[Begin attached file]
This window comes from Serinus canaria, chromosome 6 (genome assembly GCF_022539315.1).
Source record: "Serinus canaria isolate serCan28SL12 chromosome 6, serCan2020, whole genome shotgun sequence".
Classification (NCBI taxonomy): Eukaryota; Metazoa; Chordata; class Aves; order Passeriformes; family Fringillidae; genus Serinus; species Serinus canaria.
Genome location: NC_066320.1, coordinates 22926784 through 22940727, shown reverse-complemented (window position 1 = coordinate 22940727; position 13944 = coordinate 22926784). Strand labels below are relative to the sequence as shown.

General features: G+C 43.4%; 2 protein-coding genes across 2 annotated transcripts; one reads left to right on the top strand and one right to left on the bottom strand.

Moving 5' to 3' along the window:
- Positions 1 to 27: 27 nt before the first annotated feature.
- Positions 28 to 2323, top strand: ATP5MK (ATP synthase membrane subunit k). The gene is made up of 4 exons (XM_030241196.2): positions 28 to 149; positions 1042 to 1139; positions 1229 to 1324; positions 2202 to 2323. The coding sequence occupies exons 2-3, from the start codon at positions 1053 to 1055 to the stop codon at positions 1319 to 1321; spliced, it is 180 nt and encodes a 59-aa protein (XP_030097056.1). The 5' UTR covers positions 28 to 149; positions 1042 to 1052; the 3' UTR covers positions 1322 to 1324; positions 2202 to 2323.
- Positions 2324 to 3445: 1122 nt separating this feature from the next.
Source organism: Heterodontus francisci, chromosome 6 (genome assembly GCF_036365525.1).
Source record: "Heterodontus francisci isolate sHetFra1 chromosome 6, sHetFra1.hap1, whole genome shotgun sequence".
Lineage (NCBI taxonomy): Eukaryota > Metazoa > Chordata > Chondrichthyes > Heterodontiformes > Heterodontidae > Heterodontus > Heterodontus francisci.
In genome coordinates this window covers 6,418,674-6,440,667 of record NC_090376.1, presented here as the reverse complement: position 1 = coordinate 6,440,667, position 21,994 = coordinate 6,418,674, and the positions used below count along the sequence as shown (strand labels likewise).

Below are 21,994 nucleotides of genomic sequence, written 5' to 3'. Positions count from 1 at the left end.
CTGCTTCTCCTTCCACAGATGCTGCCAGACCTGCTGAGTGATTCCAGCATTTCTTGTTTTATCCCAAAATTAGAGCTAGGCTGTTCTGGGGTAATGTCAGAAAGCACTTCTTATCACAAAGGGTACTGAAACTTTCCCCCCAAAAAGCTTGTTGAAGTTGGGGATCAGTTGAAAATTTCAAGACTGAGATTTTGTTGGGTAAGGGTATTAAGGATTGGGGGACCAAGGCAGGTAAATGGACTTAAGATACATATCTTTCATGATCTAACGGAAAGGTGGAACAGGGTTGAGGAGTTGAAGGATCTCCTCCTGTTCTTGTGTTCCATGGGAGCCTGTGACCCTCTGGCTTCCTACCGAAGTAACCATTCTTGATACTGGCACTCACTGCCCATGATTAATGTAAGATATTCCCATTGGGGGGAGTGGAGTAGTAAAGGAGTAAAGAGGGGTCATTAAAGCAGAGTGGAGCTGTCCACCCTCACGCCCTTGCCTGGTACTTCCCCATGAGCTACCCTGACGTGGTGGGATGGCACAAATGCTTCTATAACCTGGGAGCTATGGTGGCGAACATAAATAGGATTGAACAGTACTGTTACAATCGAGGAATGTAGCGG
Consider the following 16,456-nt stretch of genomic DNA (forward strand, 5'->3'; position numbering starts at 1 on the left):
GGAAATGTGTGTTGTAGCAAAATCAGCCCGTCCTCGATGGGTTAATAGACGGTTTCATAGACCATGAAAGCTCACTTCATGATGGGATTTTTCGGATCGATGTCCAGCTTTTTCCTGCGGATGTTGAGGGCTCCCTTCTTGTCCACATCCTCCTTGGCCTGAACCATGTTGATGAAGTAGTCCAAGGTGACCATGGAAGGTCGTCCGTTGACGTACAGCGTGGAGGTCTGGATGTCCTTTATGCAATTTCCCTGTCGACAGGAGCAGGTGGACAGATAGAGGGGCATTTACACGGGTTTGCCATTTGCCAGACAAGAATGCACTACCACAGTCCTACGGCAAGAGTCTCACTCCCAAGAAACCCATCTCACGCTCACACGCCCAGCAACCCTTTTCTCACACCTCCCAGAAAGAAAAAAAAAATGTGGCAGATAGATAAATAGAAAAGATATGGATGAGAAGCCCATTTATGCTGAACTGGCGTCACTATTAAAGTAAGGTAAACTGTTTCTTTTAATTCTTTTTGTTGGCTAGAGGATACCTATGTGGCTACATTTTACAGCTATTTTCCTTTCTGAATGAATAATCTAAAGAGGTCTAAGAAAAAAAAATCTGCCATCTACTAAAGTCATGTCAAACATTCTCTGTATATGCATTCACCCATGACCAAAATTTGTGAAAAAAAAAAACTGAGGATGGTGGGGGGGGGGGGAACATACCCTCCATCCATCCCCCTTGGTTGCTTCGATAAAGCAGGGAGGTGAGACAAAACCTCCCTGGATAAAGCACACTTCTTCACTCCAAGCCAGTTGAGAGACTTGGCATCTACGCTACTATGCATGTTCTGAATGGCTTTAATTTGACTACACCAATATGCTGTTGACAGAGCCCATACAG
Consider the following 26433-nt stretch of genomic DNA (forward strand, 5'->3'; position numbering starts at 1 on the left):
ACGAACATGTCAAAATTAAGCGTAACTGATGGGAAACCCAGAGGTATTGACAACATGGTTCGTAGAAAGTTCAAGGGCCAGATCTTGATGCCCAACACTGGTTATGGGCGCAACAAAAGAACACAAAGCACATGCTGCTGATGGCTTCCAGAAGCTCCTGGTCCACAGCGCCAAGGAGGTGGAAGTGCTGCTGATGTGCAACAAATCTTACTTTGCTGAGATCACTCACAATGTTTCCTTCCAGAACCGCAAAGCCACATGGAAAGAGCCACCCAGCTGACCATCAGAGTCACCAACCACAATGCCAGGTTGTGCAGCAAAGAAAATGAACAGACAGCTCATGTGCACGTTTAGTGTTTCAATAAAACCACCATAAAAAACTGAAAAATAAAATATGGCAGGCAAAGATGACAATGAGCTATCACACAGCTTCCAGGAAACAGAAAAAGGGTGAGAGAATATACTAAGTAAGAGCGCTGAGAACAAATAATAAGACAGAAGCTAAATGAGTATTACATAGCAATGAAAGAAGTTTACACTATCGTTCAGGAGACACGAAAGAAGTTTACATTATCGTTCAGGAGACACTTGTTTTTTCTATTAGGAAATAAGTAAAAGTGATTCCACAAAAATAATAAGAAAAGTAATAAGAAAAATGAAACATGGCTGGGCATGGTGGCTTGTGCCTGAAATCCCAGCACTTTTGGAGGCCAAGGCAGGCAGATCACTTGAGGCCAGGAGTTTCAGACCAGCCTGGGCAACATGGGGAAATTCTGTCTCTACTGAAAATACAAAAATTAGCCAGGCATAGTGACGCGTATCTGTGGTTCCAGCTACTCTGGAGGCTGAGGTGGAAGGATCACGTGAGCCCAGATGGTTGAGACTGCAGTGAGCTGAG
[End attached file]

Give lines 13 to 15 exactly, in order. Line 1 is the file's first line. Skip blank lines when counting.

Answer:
In genome coordinates this window covers 6,418,674-6,440,667 of record NC_090376.1, presented here as the reverse complement: position 1 = coordinate 6,440,667, position 21,994 = coordinate 6,418,674, and the positions used below count along the sequence as shown (strand labels likewise).

Below are 21,994 nucleotides of genomic sequence, written 5' to 3'. Positions count from 1 at the left end.
CTGCTTCTCCTTCCACAGATGCTGCCAGACCTGCTGAGTGATTCCAGCATTTCTTGTTTTATCCCAAAATTAGAGCTAGGCTGTTCTGGGGTAATGTCAGAAAGCACTTCTTATCACAAAGGGTACTGAAACTTTCCCCCCAAAAAGCTTGTTGAAGTTGGGGATCAGTTGAAAATTTCAAGACTGAGATTTTGTTGGGTAAGGGTATTAAGGATTGGGGGACCAAGGCAGGTAAATGGACTTAAGATACATATCTTTCATGATCTAACGGAAAGGTGGAACAGGGTTGAGGAGTTGAAGGATCTCCTCCTGTTCTTGTGTTCCATGGGAGCCTGTGACCCTCTGGCTTCCTACCGAAGTAACCATTCTTGATACTGGCACTCACTGCCCATGATTAATGTAAGATATTCCCATTGGGGGGAGTGGAGTAGTAAAGGAGTAAAGAGGGGTCATTAAAGCAGAGTGGAGCTGTCCACCCTCACGCCCTTGCCTGGTACTTCCCCATGAGCTACCCTGACGTGGTGGGATGGCACAAATGCTTCTATAACCTGGGAGCTATGGTGGCGAACATAAATAGGATTGAACAGTACTGTTACAATCGAGGAATGTAGCGG